The chair of the All Party Parliamentary Retail Group has dubbed business rates the “retail equivalent of the poll tax”.

In a Westminster Hall debate today, the group’s co-chair Ann Coffey MP said that the impact of the cost of business rates will accelerate the demise of the high street.

MPs challenged Local Government minister Brandon Lewis on Government proposals to delay next year’s business rates revaluation.

Lewis admitted the decision to postpone the revaluation would mean 300,000 businesses would have to pay more in rates than they should do for at least two years.

Rochdale MP Simon Danczuk, who organised the debate, said he believed the 300,000 figure, estimated by the Valuation Office Agency, was “probably a very conservative estimate” and that the real figure was much higher.

Retailers and property owners have criticised Government’s decision to postpone the revaluation of business rates from 2015 to 2017.

The planned 2015 revaluation would have meant business rates being calculated at 2013 rateable values. Under the Government’s plans, the 2017 change will be calculated at 2015 rateable values, which are likely to be higher than 2013.

Danczuk said: “If next year’s business rates revaluation was to go ahead as planned, new rates would come into force in April 2015, a month away from the General Election. They would undoubtedly show increases in business rates in the South East and a significant decrease, to reflect the readjustment in property values, across the North and elsewhere.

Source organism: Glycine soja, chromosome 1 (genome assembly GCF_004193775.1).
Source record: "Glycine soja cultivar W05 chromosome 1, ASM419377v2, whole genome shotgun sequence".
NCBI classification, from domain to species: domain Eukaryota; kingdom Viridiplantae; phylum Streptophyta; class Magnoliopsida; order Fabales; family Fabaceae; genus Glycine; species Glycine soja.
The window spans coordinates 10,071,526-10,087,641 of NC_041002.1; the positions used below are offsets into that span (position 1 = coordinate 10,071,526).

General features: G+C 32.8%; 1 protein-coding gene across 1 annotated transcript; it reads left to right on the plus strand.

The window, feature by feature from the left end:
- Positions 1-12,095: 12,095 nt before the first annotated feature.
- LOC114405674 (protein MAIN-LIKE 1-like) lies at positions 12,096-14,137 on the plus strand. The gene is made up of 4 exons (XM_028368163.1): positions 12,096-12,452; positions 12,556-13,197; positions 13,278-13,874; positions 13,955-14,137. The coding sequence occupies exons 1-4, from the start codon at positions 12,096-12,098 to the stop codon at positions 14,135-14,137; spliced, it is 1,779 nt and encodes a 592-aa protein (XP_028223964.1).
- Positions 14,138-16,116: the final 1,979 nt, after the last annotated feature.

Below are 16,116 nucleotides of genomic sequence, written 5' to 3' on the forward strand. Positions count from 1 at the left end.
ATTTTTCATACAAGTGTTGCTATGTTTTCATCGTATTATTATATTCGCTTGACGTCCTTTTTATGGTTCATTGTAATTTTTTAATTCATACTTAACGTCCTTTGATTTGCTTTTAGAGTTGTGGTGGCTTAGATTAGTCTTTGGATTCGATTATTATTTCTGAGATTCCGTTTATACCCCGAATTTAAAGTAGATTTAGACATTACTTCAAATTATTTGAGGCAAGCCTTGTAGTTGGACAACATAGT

“This is not the kind of news the Government want to present to heartland supporters a month away from elections.”

Brandon Lewis has argued that the revaluation will avoid local shops facing “unexpected hikes” in their business rates bills over the next five years.

Lewis said in a column for Retail Week: “This will give retailers and local shops much needed financial stability, enabling long term planning, and avoid unexpected hikes in business-rates bills over the next five years. As business rates will remain linked to inflation, there will be no real-terms increase for retailers over this period.”

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